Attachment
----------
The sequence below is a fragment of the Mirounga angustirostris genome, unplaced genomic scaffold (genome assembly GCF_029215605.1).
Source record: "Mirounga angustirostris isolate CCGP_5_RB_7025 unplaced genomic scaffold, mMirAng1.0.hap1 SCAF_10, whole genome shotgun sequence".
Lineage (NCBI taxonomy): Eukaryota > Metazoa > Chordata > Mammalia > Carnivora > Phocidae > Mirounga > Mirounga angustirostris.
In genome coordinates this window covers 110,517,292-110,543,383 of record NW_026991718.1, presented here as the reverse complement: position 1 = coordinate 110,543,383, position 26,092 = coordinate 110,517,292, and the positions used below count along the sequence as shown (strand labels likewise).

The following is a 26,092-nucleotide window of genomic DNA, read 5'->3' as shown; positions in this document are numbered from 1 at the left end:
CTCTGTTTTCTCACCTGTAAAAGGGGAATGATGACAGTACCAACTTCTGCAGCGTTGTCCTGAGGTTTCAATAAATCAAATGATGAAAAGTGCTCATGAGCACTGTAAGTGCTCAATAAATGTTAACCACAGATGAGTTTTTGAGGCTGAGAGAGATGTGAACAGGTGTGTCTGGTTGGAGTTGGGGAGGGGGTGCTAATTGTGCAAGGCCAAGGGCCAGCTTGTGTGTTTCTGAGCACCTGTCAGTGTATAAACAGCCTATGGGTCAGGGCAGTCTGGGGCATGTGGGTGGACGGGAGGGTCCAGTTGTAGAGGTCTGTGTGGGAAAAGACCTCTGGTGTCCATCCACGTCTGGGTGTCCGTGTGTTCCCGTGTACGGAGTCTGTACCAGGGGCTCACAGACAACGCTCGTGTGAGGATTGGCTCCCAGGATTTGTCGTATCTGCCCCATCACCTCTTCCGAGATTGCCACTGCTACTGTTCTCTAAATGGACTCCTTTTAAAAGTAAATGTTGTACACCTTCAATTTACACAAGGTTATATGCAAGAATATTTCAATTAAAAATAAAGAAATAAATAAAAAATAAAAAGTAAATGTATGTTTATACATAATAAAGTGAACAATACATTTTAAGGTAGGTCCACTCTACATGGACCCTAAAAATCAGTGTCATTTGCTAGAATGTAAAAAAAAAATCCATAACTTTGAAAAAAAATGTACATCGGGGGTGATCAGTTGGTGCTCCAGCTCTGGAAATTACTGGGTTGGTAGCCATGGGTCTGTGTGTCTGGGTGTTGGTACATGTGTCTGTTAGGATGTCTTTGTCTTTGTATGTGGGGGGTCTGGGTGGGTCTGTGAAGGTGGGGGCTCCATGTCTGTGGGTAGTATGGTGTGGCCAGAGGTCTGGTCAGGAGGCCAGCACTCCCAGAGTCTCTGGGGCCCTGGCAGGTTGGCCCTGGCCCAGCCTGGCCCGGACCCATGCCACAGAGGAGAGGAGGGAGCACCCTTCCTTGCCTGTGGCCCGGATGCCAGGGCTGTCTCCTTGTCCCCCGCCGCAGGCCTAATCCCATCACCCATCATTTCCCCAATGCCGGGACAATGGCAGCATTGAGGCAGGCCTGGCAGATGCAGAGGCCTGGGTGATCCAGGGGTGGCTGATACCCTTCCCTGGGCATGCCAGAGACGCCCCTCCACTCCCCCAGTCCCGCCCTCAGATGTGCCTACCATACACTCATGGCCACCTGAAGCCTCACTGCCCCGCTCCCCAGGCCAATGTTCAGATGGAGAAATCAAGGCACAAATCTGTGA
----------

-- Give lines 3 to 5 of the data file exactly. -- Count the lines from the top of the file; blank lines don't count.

Lineage (NCBI taxonomy): Eukaryota > Metazoa > Chordata > Mammalia > Carnivora > Phocidae > Mirounga > Mirounga angustirostris.
In genome coordinates this window covers 110,517,292-110,543,383 of record NW_026991718.1, presented here as the reverse complement: position 1 = coordinate 110,543,383, position 26,092 = coordinate 110,517,292, and the positions used below count along the sequence as shown (strand labels likewise).

The following is a 26,092-nucleotide window of genomic DNA, read 5'->3' as shown; positions in this document are numbered from 1 at the left end: